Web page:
15-21 December 2017 #888

Prehistoric painting in Mustang

Nepali art history will have to be revised after the recent discovery of rock paintings in Upper Mustang
Sahina Shrestha

All pics: Fidel Devkota

Till now, the most interesting archaeological finds in Upper Mustang were sky caves containing human remains 1,500 years old, and scriptures and textiles suggesting the region’s links to the ancient Silk Road. 

But recently, Fidel Devkota, an anthropologist has discovered 90 rock paintings made of red and yellow ochre that he says could rewrite the history of the people of this part of Nepal that juts into the Tibetan Plateau. The paintings of wild yaks, horses and other animals, with depictions of the crescent moon and human figures, were found on rock faces in the Kya and Ludak Valleys in the eastern part of Mustang.

“The paintings and inscriptions are different in style, execution, composition and placement, suggesting that they are from various historical periods,” says Devkota, who had been documenting the impact of climate change in Mustang for the past 10 years when he came across the rock art which are in such a remote location, even local herders didn’t know of them.

At the Kya Valley site, the paintings were found on a cliff facing southeast towards Bhrikuti Himal, and although the Ludak rock art site is exposed it was only found three years ago.  

Devkota collaborated with John Vincent Bellezza, an archaeologist and cultural historian specialising on Tibet, and the two have jointly published a paper, ‘Obscured for Centuries: The Lost Rock Art of Lo Mustang’, documenting the discovery.

As carbon dating has not yet been done, Belleza compared the rock art and inscriptions, based on Devkota’s photographs, with the rock art in western Tibet, Sipti and Ladakh. He dates some of the paintings as far back as pre-7th century CE. 

“The first phase of paintings is prehistoric but the later phases are clearly motivated by Buddhism and Yungdrung Bon religious practices,” writes Devkota in the paper. The rock art depicts hunting and other wild animal-human interaction, birth giving, anthropomorphic portraits, tiered shrines and other sacred symbols. Belleza writes that the rock art in Kya and Ludak focuses on the beliefs, values and activities of the painters, although pinpointing their specific traditions is difficult. It is also difficult to discern whether the artists were pastoralists or agriculturists or both.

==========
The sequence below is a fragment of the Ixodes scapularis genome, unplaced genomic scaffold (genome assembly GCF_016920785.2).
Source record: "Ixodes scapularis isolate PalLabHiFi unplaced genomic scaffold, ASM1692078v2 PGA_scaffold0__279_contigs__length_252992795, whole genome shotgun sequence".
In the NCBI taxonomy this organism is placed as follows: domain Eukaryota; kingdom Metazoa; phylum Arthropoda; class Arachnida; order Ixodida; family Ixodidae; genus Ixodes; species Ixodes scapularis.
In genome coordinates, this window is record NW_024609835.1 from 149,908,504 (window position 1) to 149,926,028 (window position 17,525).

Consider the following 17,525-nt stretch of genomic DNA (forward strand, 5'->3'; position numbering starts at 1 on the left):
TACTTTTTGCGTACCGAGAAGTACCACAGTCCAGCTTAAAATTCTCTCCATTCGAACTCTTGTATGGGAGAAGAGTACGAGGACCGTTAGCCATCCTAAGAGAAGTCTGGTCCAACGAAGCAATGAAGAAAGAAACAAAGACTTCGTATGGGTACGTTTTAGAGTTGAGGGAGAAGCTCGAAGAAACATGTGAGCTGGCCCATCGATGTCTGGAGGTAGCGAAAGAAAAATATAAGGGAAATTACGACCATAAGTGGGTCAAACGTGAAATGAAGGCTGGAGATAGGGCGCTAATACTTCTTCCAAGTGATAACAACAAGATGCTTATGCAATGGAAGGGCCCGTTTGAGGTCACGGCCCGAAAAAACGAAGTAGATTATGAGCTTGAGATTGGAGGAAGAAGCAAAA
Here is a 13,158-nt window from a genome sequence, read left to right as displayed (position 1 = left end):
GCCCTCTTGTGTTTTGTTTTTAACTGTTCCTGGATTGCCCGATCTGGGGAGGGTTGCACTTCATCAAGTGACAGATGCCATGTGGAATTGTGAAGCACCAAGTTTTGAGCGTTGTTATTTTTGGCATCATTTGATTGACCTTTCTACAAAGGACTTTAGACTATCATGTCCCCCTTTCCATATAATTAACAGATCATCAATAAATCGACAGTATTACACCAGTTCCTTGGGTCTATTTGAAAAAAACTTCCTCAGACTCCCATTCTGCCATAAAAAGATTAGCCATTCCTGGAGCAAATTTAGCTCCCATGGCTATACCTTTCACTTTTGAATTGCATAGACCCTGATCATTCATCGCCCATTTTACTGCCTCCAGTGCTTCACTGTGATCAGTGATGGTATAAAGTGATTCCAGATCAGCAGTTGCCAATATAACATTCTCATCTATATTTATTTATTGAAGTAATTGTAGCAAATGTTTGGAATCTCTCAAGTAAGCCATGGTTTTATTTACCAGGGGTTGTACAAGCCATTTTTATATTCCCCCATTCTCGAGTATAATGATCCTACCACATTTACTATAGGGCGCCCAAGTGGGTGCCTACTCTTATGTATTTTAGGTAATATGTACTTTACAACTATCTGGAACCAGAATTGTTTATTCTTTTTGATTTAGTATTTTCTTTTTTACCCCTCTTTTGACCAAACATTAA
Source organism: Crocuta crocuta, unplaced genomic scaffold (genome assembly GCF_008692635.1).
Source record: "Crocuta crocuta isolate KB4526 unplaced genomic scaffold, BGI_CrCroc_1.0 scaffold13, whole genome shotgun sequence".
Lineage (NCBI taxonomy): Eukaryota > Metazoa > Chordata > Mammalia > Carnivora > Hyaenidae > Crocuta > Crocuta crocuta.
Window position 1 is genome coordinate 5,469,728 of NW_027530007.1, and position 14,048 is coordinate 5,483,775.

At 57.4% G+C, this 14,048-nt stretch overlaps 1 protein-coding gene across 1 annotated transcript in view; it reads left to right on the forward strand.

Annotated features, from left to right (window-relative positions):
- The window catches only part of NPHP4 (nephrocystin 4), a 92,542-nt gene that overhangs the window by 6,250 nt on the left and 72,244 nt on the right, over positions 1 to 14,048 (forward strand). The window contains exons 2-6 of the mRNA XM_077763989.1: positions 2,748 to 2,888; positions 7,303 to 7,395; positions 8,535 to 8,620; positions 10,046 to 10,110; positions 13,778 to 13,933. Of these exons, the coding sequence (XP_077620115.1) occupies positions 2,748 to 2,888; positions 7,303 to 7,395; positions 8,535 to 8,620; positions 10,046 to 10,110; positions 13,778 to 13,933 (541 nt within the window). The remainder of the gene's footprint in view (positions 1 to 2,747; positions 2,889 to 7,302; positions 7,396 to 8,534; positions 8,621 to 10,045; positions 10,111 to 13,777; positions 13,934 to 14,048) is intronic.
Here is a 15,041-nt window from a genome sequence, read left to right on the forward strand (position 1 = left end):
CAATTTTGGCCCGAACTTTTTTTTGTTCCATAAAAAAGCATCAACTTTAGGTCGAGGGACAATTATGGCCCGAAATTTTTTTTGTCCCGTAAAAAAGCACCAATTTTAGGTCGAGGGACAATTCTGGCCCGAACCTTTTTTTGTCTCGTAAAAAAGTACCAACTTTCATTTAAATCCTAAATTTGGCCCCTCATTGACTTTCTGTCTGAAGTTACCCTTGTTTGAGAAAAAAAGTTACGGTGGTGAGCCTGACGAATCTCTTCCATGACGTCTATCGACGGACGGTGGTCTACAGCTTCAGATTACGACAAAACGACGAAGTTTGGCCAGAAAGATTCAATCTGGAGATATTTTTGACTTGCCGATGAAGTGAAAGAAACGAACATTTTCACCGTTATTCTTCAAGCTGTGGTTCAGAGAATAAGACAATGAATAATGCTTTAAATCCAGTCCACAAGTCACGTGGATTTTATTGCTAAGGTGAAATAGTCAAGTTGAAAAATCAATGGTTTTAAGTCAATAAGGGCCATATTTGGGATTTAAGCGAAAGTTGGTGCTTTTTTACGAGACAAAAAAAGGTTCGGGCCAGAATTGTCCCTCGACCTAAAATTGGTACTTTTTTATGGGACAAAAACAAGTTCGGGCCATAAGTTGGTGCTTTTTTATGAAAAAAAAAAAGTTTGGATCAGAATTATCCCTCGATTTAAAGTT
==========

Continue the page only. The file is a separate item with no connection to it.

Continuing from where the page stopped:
Given that the Shar-ri region was visited by prominent masters of Tibetan Buddhism and adherents of the Bon Po, Devkota writes that more detailed examination of the rock art and other sites may lead to identification of important centres of the faiths here. He also notes that the pigments have faded and some of the relics have deteriorated, while the sites are vulnerable to rock slides and erosion, revealing an urgent need to protect the sites from rockfalls and the harsh climate of the plateau.

Says Devkota: “Even  if we cannot preserve it on site, we should at least have proper documentation for the future because if we lose it now, we may never fully understand what these works represent.”


All pics: Purushottam Lochan Shrestha

Professor Purushottam Lochan Shrestha was on a field visit to Changu Hill overlooking Kathmandu with his students four years ago when a shopkeeper mentioned paintings in the nearby Kalika Gufa. Curious, Shrestha found the cave and came upon hitherto unknown art works from the Malla era.

There were paintings of a helmeted soldier, another of Hanuman carrying a mountain and two others of King Pratap Malla kneeling. 

To the south of Bhaktapur in Tathali, Shrestha later discovered rock edicts from the Malla period carved into three huge rockfaces. The 15 inscriptions dating back 700 years mention that the rocks from here were used to build the Vatsala Temple in Bhaktapur, which came down in the 2015 earthquake. There are also paintings of elephants and horses.

Since the findings, Shrestha has been on a one-man search, without any government help, for other cave and rock inscriptions that could throw more light into the early history of Kathmandu Valley.

“Rock paintings and inscriptions provide a rare window to our history: we need more research,” says Shrestha, who has documented the findings in a recent book, Guha, Guhalekh, Guhachitra ewam anya Sampada. “There are rock quarries with ancient paintings that are in danger of being lost forever.”


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